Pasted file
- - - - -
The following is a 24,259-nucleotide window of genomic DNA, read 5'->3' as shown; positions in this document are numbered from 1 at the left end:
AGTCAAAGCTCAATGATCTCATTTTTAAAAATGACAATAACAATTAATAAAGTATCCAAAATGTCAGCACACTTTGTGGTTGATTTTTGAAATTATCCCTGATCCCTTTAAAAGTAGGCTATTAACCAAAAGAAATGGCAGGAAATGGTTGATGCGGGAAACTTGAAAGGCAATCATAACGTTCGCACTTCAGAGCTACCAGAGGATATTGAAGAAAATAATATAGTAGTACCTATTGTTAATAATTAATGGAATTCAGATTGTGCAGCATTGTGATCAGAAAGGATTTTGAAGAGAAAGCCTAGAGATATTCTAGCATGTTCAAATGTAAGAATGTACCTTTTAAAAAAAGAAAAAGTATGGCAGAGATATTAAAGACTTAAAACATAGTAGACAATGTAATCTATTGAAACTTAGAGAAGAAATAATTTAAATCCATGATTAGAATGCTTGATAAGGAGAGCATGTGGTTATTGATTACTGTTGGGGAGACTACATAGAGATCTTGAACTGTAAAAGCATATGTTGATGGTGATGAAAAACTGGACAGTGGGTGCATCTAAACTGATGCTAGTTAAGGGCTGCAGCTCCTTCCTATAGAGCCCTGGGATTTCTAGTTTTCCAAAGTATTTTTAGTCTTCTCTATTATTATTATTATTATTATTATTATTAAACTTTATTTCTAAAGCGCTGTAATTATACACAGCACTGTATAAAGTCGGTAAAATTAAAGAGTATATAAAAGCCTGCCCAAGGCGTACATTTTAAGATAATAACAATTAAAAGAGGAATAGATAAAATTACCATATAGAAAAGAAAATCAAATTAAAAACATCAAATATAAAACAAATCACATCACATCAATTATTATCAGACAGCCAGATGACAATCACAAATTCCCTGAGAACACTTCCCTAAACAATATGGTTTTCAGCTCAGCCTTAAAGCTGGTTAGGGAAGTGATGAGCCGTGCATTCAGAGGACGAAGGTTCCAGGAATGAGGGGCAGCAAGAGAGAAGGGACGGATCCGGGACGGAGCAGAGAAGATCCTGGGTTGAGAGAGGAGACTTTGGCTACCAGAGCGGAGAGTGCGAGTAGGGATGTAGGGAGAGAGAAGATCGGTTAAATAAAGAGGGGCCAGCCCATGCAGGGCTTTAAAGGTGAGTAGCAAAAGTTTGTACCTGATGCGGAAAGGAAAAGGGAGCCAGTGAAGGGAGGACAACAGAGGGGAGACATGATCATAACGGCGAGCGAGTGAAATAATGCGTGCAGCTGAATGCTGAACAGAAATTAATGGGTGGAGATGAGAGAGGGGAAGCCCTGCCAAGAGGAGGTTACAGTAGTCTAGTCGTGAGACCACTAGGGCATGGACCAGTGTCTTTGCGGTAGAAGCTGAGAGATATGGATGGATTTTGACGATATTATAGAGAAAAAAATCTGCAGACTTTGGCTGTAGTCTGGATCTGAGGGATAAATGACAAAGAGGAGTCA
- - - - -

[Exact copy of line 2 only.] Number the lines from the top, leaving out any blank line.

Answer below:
AGTCAAAGCTCAATGATCTCATTTTTAAAAATGACAATAACAATTAATAAAGTATCCAAAATGTCAGCACACTTTGTGGTTGATTTTTGAAATTATCCCTGATCCCTTTAAAAGTAGGCTATTAACCAAAAGAAATGGCAGGAAATGGTTGATGCGGGAAACTTGAAAGGCAATCATAACGTTCGCACTTCAGAGCTACCAGAGGATATTGAAGAAAATAATATAGTAGTACCTATTGTTAATAATTAATGGAATTCAGATTGTGCAGCATTGTGATCAGAAAGGATTTTGAAGAGAAAGCCTAGAGATATTCTAGCATGTTCAAATGTAAGAATGTACCTTTTAAAAAAAGAAAAAGTATGGCAGAGATATTAAAGACTTAAAACATAGTAGACAATGTAATCTATTGAAACTTAGAGAAGAAATAATTTAAATCCATGATTAGAATGCTTGATAAGGAGAGCATGTGGTTATTGATTACTGTTGGGGAGACTACATAGAGATCTTGAACTGTAAAAGCATATGTTGATGGTGATGAAAAACTGGACAGTGGGTGCATCTAAACTGATGCTAGTTAAGGGCTGCAGCTCCTTCCTATAGAGCCCTGGGATTTCTAGTTTTCCAAAGTATTTTTAGTCTTCTCTATTATTATTATTATTATTATTATTATTAAACTTTATTTCTAAAGCGCTGTAATTATACACAGCACTGTATAAAGTCGGTAAAATTAAAGAGTATATAAAAGCCTGCCCAAGGCGTACATTTTAAGATAATAACAATTAAAAGAGGAATAGATAAAATTACCATATAGAAAAGAAAATCAAATTAAAAACATCAAATATAAAACAAATCACATCACATCAATTATTATCAGACAGCCAGATGACAATCACAAATTCCCTGAGAACACTTCCCTAAACAATATGGTTTTCAGCTCAGCCTTAAAGCTGGTTAGGGAAGTGATGAGCCGTGCATTCAGAGGACGAAGGTTCCAGGAATGAGGGGCAGCAAGAGAGAAGGGACGGATCCGGGACGGAGCAGAGAAGATCCTGGGTTGAGAGAGGAGACTTTGGCTACCAGAGCGGAGAGTGCGAGTAGGGATGTAGGGAGAGAGAAGATCGGTTAAATAAAGAGGGGCCAGCCCATGCAGGGCTTTAAAGGTGAGTAGCAAAAGTTTGTACCTGATGCGGAAAGGAAAAGGGAGCCAGTGAAGGGAGGACAACAGAGGGGAGACATGATCATAACGGCGAGCGAGTGAAATAATGCGTGCAGCTGAATGCTGAACAGAAATTAATGGGTGGAGATGAGAGAGGGGAAGCCCTGCCAAGAGGAGGTTACAGTAGTCTAGTCGTGAGACCACTAGGGCATGGACCAGTGTCTTTGCGGTAGAAGCTGAGAGATATGGATGGATTTTGACGATATTATAGAGAAAAAAATCTGCAGACTTTGGCTGTAGTCTGGATCTGAGGGATAAATGACAAAGAGGAGTCA